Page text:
(...SNIPPED)

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PostPosted: Wed Jun 28, 2017 2:22 pm 
[quote="maxim"]It will continue, because there is no clear definition what a cruiser and what a destroyer is ;)[/quote]

The last international treaty to define cruisers and destroyers was the London Treaty of 1930.


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PostPosted: Thu Jun 29, 2017 6:25 am 
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maxim wrote:
You can argue that the difference is the flagship function, because all other differences are specific for a comparison between to classes and do not fit to others.

But how many ships classified as destroyer can serve as flagship?

E.g. Type 45...

The size difference between the Ticonderoga and Arleigh Burke class is not worth mentioning.

Ticonderoga class: 9800 t

Arleigh Burke class Flight I: 8315 t
Arleigh Burke class Flight II: 8400 t
Arleigh Burke class Flight IIA: 9200 t (!)
Arleigh Burke class Flight III: 9800 t (!!)

Atago class: > 10000 t
Kongo class: 9500 t
Sejongdaewang class: 11000 t

Type 055: 10000 t




Don`t forget the 22DDH class: 19500 t (full 27000 t) :rolf_3: :rolf_3: :rolf_3:


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PostPosted: Thu Jun 29, 2017 11:25 am 
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@ DougC: I would not ask for a treaty, only a definition. I think that for most ships in 1930 it was possible to define what is a cruiser and what is not. There were some ships, which were not easy to classify, e.g. the Deutschland class or the French "contre-torpilleur" (which translates into destroyer, but these ships were actually in between cruisers and destroyers, the real French destroyers were classified as "torpilleurs"). Also in 1900 it was possible to define for most ships, what was a cruiser and what was not a cruiser. For sure, again there were some difficult ships, e.g. at the border between cruiser and gunboat (e.g. some Danish and Norwegian ships), but in general it worked.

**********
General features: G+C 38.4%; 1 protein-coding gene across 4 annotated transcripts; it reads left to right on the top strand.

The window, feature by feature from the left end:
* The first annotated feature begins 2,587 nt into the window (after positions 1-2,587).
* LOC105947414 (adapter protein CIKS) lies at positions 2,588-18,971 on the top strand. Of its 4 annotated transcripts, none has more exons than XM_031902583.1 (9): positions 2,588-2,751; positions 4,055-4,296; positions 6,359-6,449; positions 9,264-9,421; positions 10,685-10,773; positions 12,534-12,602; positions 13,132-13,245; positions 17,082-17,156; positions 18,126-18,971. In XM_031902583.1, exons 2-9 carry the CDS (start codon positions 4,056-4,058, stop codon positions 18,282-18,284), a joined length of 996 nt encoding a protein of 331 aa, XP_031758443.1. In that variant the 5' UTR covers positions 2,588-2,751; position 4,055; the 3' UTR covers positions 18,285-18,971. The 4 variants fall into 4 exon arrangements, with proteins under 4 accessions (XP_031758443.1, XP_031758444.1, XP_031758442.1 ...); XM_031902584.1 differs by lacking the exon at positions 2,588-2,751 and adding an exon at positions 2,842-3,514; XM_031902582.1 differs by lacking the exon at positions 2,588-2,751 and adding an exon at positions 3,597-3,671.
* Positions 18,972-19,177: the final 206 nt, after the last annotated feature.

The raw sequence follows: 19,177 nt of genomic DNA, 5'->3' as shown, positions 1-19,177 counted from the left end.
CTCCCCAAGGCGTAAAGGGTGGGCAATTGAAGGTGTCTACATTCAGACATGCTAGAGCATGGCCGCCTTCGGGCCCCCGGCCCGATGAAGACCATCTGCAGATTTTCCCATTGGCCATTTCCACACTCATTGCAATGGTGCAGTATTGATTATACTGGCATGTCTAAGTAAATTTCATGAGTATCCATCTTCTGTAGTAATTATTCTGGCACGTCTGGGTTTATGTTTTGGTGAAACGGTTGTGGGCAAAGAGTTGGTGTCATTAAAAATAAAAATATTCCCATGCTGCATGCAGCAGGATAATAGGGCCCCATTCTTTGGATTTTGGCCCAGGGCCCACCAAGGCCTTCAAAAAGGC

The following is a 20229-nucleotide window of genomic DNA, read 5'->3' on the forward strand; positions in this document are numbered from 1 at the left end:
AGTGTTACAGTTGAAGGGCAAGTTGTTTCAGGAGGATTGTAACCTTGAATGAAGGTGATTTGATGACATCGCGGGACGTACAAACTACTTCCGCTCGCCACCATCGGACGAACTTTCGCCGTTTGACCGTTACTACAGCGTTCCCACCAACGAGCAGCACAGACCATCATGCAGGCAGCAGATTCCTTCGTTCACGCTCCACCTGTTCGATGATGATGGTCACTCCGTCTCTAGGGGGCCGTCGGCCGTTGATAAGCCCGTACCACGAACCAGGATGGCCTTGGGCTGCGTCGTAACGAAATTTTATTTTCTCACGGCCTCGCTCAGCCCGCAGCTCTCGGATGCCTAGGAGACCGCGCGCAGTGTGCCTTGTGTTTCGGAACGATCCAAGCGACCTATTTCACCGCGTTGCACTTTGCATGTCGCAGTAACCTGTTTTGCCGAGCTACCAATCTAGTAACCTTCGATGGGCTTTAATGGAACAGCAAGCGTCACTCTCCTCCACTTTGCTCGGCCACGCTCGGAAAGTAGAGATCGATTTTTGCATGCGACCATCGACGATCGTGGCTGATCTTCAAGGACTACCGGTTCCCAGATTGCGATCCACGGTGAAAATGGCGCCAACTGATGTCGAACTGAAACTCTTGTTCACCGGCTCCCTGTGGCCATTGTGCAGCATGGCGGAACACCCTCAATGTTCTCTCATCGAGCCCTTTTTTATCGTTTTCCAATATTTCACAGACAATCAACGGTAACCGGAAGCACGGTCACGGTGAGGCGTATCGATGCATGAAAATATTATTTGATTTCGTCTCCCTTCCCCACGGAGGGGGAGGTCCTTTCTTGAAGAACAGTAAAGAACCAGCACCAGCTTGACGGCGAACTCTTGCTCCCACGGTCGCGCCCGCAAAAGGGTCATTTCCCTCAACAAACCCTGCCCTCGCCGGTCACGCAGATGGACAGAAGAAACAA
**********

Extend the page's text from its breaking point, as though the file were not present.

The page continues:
But today? There is no pattern, which can be applied to at least two major navies and it would give clear results. There is no clear qualitative difference between ships classified as frigates, destroyers and cruisers (e.g. German Sachsen class, British Daring class, and US Ticonderoga class). There are some quantitative differences, but they are not working, if some other classes are also considered, e.g. the South Korean Sejongdaewang class. The classifications used by the navies are random, they only consider political goals (should it appear cheap or impressive?) and administrative purposes (e.g. payment of the commander), but are not comparable at all between different navies including closely allied navies.

@ tomorrow:
The Izumo class is easy: that is a helicopter carrier classified as DDH by JMSDF. But everyone knows that it is a helicopter carrier (in contrast to the Shirane class they replaced, which were also classified as DDH; they had frigate/destroyer/cruiser capabilities and a especially large hangar; for them it was hard to say what they are, e.g. the similar Italian Andrea Doria class was classified as cruisers).

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PostPosted: Thu Jun 29, 2017 5:30 pm